It pleases me to announce that I now have a standardized spelling of “Tuareg” programmed into Autocorect in Microsoft Word.
I find that I often type it as “Touareg,” just out of habit, because I find it, visually a prettier word. I was unable to determine what the Tuareg themselves prefer (I don’t think that woudl exactly be the easiest task for a pastoralist nomadic people living in possibly the most oppressive desert region of the globe), so I settled on Tuareg as the standard because it is the most common spelling in English today, and most poeple in the U.S. know Touareg as a model of Volkswagen.
Speaking of which, does anyone remember the Volkswagen Scirocco, named after the Italian word for the Mediterranean wind that blows off the Sahara? Thanks for making North African adventure fiction seem less exotic than ever, fuckers. Maybe you could call your next model the Volkswagen Quicksand instead of the Volkswagen Fech Fech?
In fact, all of Volkswagen’s models from that era were named after winds. Some of them survive, like so:
The Scirocco name derives from the Italian word for the Sirocco wind — and the period in its history when Volkswagen named vehicles after prominent winds, including also Passat (after the German word for Trade wind), Golf (after Gulf Stream), Bora (after Bora), Polo (after Polar Winds), and Jetta (after Jet stream).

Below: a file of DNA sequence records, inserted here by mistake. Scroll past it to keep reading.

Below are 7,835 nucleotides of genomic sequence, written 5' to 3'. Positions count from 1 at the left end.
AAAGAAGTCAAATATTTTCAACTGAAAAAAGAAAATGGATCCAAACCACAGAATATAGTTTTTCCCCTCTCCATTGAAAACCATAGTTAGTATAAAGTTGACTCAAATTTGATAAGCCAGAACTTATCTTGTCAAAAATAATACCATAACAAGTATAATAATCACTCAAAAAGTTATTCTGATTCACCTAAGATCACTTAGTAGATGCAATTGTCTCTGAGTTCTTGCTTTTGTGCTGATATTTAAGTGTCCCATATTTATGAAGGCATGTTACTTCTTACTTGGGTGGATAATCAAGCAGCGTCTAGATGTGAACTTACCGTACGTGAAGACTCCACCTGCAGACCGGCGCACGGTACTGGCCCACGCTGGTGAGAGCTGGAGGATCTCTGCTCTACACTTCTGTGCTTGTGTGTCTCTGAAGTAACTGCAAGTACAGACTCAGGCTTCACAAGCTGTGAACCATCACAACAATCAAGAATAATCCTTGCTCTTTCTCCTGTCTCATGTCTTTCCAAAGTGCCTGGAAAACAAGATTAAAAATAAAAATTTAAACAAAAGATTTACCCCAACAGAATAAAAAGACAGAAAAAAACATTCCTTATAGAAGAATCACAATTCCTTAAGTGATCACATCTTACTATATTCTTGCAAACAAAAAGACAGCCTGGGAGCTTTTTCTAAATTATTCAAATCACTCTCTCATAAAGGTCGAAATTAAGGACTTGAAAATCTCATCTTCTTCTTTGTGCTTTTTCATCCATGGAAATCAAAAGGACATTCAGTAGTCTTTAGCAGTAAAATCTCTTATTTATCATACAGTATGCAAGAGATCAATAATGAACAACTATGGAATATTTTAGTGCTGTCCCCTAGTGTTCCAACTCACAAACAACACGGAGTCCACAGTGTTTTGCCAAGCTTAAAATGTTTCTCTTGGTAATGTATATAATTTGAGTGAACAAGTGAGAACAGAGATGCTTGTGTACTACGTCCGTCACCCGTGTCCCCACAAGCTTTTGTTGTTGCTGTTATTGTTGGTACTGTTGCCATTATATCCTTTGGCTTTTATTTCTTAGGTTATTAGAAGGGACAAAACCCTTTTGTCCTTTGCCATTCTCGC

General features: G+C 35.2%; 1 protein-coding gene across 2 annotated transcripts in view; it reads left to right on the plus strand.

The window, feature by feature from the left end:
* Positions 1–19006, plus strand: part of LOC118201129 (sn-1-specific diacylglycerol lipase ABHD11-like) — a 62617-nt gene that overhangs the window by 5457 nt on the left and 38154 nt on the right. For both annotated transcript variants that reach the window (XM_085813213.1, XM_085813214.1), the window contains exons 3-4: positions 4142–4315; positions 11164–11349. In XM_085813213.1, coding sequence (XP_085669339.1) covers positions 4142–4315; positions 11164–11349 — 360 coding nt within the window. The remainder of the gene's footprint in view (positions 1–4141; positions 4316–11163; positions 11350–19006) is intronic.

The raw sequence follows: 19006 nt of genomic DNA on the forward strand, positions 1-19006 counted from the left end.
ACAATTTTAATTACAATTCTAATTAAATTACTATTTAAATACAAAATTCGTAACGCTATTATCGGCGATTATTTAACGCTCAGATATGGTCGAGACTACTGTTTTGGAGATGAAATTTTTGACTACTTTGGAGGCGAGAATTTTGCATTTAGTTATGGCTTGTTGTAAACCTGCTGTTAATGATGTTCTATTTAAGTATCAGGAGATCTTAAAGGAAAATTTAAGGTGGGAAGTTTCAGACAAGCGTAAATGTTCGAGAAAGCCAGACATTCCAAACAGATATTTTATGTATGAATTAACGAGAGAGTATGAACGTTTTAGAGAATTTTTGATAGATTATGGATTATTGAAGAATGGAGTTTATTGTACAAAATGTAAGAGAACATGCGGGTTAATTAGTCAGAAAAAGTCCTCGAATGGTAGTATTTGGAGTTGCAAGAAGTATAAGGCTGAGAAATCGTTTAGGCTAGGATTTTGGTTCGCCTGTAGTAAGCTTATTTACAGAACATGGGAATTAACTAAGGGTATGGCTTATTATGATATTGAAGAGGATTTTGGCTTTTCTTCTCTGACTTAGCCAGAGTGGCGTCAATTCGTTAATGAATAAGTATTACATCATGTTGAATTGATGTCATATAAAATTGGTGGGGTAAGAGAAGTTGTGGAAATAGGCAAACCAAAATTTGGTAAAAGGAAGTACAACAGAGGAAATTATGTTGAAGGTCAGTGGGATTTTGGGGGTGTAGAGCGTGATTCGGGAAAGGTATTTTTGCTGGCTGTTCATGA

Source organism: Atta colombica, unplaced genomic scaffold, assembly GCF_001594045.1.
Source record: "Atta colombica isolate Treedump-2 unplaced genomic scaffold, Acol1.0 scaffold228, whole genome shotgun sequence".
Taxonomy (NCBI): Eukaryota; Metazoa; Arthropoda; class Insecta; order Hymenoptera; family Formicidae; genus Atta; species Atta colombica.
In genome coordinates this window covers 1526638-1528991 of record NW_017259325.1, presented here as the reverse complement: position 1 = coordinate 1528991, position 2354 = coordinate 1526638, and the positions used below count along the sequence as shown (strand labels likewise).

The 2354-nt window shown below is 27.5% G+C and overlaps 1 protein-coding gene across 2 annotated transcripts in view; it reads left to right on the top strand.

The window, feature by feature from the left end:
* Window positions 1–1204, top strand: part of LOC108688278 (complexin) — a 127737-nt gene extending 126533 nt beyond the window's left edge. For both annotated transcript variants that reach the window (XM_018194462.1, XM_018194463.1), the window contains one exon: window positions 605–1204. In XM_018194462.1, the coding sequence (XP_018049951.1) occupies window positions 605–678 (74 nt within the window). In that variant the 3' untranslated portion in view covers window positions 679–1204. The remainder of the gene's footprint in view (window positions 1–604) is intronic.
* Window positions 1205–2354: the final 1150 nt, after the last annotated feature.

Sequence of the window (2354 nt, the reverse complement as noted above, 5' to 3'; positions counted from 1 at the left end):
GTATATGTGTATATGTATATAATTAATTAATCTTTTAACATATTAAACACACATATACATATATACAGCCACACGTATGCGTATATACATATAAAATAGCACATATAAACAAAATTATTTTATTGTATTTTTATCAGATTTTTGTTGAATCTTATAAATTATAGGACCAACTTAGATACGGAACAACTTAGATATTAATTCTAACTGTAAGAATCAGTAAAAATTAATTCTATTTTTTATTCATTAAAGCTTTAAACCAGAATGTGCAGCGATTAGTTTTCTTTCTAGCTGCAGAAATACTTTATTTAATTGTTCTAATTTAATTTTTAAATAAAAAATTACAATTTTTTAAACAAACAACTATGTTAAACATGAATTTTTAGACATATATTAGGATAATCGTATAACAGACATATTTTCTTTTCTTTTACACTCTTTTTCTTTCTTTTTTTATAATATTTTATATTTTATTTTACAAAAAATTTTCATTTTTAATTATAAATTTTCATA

I know I am prone to off-color humor, but it seems like a bad idea to name any line of products after a bunch of different winds. I remember being about 12 and playing Trivial Pursuit in Lake Tahoe with some friends. One of the questions concerned the VW Scirocco and its namesake, the hot Sahara wind. For the rest of the weekend, whenever any of us farted, we announced proudly, “Here comes the Scirocco — the hot Tahoe wind!”
Anyway, back to more dignified concerns: In deciding on a spelling of Tuareg to stick with, it wasn’t just Touareg I had to deal with. If words transliterated from Arabic are a nightmare for speakers of European languages, believe me, ones from Berber tongues are even more confusing.
I rejected the occasionally seen “Twareg” as being a visually hideous word, and although “Touarick” may actually be more contemporary to what I’m writing, I dismiss it as vaguely dysphemistic. I’m sorry, but adding ck’s to a word where none belong is just, I don’t know, unnecessary.
Oh, also, in case anyone cares, I now autocorrect “wadi” to “oued.” Having been so deeply affected by Emmanuel Jal’s War Child, in which it is spelled “wadi,” I will always want to type it with the Sudanese spelling instead of the Algerian one. Both words are pronounced the same way: “wah-dee.”
Just, you know, in case anyone cares.
AUTOCORRECT FTW! And if deciding on a spelling for Tuareg isn’t a First Word problem solved, then I don’t know what is.
Image: Tuareg man in Algeria, by Garrondo, via Wikipedia. Creative Commons.